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I am looking forward to implement some file operations on a USB device which will be plugged into a microcontroller-based bench-top device. The device does not have any OS/RTOS and only runs on a firmware code that I plan to develop. The firmware will have all the necessary functionalities (UART, timer, SPI, I2C, external memory controller etc) that an embedded device usually has.

My questions are:

  1. Can the libusb library be incorporated into the firmware that I plan to develop?
  2. Does the libusb work in non-operating system based environment? Or will I have to choose an OS that I can port onto the microcontroller and then use the libusb library in user space?
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It is always better to ask an open "How do I solve this problem?" question rather than think of your own solution then ask "How do I make this solution work?". The question you should probably be asking is "How do I support a USB filesystem device on xxxx microcontroller". usblib is probably unsuitable because of dependencies not available to your system (such as a POSIX API and driver model for example), but if you were less cagey about what microcontroller you were using you would get a better more useful answer. –  Clifford Mar 3 at 13:48
@Clifford - the actual question asked is not a how to do it, but rather a simple can it be done –  Chris Stratton Mar 3 at 19:38
Yes, given sufficient memory this can be done, even without an operating system. However, the more interesting question is if it is the right solution for your problem, even if you were targeting a desktop PC. You mention "file operations" and that is not normally something one would want to do with libusb, but rather using a mass storage & file system driver. Many embedded chips with USB host or OTG ports already have sample code for mounting and accessing a USB mass storage "stick". –  Chris Stratton Mar 3 at 19:42
"No" with a well thought out reason, could save someone weeks of banging their head against a problem and gradually discovering the roadblocks more experienced engineers already know about. –  Chris Stratton Mar 3 at 21:12
@WedaPashi : Then I suggest that unless you intend to embed Linux, that you use USB "bare-metal" support as part of your selection criteria. Even if you are using an RTOS kernel, most do not mandate a device model so an integration of a bare metal solution is required. For example STM32 has the USB on-the-go Host and device library (UM1021), which I have used sucessfully bare-metal and with Keil RTX, FreeRTOS and Segger embOS. –  Clifford Mar 4 at 9:26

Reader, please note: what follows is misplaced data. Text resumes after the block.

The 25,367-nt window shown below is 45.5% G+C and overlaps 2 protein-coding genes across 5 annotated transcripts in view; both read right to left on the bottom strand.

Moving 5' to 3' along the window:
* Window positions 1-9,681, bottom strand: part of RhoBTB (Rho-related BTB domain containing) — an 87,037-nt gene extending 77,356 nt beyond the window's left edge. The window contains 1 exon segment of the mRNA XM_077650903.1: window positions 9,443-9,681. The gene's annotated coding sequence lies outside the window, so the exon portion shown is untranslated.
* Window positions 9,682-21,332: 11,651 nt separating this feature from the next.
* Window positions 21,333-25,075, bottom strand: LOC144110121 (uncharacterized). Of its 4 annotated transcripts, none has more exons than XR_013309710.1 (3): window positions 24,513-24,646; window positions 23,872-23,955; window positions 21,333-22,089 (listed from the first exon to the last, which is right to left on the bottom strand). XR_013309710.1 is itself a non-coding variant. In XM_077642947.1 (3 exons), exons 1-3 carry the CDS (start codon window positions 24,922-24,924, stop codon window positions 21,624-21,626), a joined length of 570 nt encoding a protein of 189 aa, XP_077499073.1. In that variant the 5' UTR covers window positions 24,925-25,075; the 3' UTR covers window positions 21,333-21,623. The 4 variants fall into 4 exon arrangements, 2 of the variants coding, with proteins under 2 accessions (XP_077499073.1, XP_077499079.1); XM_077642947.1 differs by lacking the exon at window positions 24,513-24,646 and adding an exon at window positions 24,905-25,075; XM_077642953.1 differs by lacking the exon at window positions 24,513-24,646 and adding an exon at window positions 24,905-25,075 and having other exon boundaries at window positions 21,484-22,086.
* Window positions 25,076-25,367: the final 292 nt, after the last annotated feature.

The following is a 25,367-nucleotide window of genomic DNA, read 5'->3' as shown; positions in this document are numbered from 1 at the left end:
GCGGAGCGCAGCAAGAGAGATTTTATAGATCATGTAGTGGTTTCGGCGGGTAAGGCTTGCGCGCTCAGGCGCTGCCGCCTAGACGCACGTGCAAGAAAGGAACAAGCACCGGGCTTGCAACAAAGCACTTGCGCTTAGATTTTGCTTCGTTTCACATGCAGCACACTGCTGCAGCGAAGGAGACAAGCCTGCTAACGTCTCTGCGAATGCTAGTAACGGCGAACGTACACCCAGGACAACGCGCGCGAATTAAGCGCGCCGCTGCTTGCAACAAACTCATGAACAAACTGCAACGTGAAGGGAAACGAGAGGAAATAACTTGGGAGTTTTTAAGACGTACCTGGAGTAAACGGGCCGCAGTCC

1 Answer 1

up vote 3 down vote accepted

libusb is currently only supported on Linux, OS X, Windows, Windows CE, Android, and OpenBSD/NetBSD. So yes, it does require an underlying OS. Unless your microcontroller is an ARM that can run Linux, it would not be possible to run libusb without porting the low-level code to your microcontroller hardware and making it work without an OS which would be a huge amount of work.

If you have a microcontroller with USB capability, it is very likely the manufacturer already has a library to access the USB functionality, and/or there are third-party libraries available.

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Okay. Thanks for the information. One more query: As you said that it only supports Linux, Windows and few other OS platforms, does it support any RTOS? Because I have seen very few scenarios where we use RTOS along with a USB driver. –  user2045557 Mar 3 at 9:53
That list of OS's came from here, which is consistent with other documentation I have seen for libusb. I have not seen anywhere that libusb has support for any embedded RTOS. –  tcrosley Mar 3 at 10:06
I've used FreeRTOS with a VCP class integrated into it. That was taking the ST USB code and using that. As tc says, the manufacturers supply USB code for their processors. I'd be surprised if there weren't a few FreeRTOS implementations where USB was working. –  DiBosco Mar 3 at 10:20
This is not particularly accurate in its conclusions - consider that effectively porting it could be as simple as wrapping whatever native APIs exist in a libusb style one. And a given application probably only uses a subset of the libusb API. And no, an operating system is particularly needed - likely the asynchronous parts (if needed) can be triggered off the USB interrupt. –  Chris Stratton Mar 3 at 19:39

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